The world is in a state of upheaval.
For many, the condition we're in is a symptom of a disease that has been bubbling at the surface for years. In the United States, we're having to interrogate how white supremacy and anti-Blackness manifest in policy and everyday practice. In Europe, xenophobia and failing economics are causing division. And throughout the world, mounting pressure for economic reform, environmental policies, and human rights are ever-present.
But the truth is, older generations saw these issues coming. Particular to the Black Lives Matter global movement, the foundations of many countries were built on human crimes that, to this day, manifest themselves in legislation, social-economic gaps, and health care. To make matters more dire, COVID-19 has caused global devastation and disproportionately affected Black and Brown communities as well. For a lot of young people, these issues seem too large to change.
Fortunately, that’s not true.
As creative people, our job is to document the world through empathetic eyes. We’re given a unique lens to capture pain, vitality, and everything in between, with nuance. Yes, the world appears to be in a state of darkness, but there is hope, and it lies in those who have the ability to manifest dreams.
In your lives, specifically in Italy, your campus was shut down and the typical university experience has warped into digital classes and email correspondence. As creators, the lack of human interaction is unnatural. And for some of you, the loss of loved ones is top of mind. In addition to worrying about finding jobs and being successful, a lot of you are in mourning.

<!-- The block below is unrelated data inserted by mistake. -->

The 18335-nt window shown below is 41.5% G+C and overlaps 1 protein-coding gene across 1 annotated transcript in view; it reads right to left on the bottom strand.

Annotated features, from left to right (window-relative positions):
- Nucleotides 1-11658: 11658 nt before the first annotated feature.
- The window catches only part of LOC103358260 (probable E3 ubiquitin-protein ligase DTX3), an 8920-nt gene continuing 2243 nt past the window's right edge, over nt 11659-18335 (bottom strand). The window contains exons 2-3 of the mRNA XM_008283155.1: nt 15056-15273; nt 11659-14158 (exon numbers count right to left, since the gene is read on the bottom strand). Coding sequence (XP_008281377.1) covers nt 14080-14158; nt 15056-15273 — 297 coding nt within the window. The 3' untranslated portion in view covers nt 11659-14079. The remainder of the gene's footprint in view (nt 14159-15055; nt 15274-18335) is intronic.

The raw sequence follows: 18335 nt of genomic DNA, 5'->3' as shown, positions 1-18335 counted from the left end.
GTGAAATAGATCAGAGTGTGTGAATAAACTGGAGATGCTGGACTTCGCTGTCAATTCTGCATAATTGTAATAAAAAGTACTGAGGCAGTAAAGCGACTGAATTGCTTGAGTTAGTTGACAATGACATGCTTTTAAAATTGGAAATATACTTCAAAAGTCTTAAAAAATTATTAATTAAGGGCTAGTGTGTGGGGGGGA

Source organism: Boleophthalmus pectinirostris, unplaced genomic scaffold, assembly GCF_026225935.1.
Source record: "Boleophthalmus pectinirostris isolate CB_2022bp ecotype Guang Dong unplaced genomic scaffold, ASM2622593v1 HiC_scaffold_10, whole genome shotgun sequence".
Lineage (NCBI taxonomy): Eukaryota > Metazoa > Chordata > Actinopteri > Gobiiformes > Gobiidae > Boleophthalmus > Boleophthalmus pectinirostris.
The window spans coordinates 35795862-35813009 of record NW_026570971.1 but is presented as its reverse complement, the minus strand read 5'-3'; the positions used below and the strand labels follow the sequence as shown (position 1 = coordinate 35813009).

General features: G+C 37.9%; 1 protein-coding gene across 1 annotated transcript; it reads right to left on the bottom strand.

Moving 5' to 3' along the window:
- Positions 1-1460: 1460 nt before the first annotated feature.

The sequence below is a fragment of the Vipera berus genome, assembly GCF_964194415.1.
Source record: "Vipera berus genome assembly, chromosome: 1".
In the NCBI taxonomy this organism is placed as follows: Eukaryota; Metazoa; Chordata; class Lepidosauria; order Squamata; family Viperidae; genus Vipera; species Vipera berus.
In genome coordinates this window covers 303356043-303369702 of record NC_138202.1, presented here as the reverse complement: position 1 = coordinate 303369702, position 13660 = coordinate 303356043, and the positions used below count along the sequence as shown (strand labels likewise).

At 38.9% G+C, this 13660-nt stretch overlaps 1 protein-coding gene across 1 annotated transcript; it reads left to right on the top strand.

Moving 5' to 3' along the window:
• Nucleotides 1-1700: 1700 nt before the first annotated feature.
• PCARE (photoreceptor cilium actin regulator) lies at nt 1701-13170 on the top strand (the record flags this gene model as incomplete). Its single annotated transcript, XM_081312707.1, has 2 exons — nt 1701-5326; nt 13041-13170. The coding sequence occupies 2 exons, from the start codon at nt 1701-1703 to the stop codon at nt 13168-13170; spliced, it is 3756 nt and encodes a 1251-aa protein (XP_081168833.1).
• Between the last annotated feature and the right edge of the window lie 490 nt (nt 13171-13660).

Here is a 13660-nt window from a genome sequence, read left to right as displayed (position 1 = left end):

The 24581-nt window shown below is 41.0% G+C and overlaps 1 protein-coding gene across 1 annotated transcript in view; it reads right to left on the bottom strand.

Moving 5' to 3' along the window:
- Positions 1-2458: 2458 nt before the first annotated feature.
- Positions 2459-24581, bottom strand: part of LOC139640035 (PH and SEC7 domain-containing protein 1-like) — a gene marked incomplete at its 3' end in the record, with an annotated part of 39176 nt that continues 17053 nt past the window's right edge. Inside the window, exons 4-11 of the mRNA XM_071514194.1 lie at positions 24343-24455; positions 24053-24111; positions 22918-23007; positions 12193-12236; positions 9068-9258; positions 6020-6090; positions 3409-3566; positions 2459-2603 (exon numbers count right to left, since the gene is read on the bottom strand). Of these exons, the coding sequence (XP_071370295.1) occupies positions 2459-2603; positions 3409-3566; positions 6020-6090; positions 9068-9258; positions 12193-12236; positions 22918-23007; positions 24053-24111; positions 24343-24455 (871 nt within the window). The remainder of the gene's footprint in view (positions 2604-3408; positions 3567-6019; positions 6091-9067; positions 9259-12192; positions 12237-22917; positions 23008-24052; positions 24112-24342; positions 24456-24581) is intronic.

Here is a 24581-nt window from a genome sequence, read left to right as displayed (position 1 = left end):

But in the stillness of this moment, when things seem bad, imagine solutions. Imagine a world that is safe, accepting, and diverse. Imagine a clean planet, sustainability as the standard, and respect for each and every human life. Approach fashion from a fresh perspective; challenge archaic practices and flip the industry upside down. If this time of chaos has afforded us anything, it’s revolutionary thinking. Now, more than ever before, is the time to start challenging paradigms across every industry. Use this moment to take a seat at the table, and if the table isn’t making life better for your generation, shake it — or better yet, break it down and build a new one.
Director of Culture and Entertainment at Teen Vogue
Danielle Kwateng is Director of Culture and Entertainment at Teen Vogue. She has been a journalist for almost ten years. She started her curated digital shop, TheVolta.co as a place for talented artisans of color to sell their goods — while highlighting other creatives in the field. Her passion is championing women and artists of African diaspora.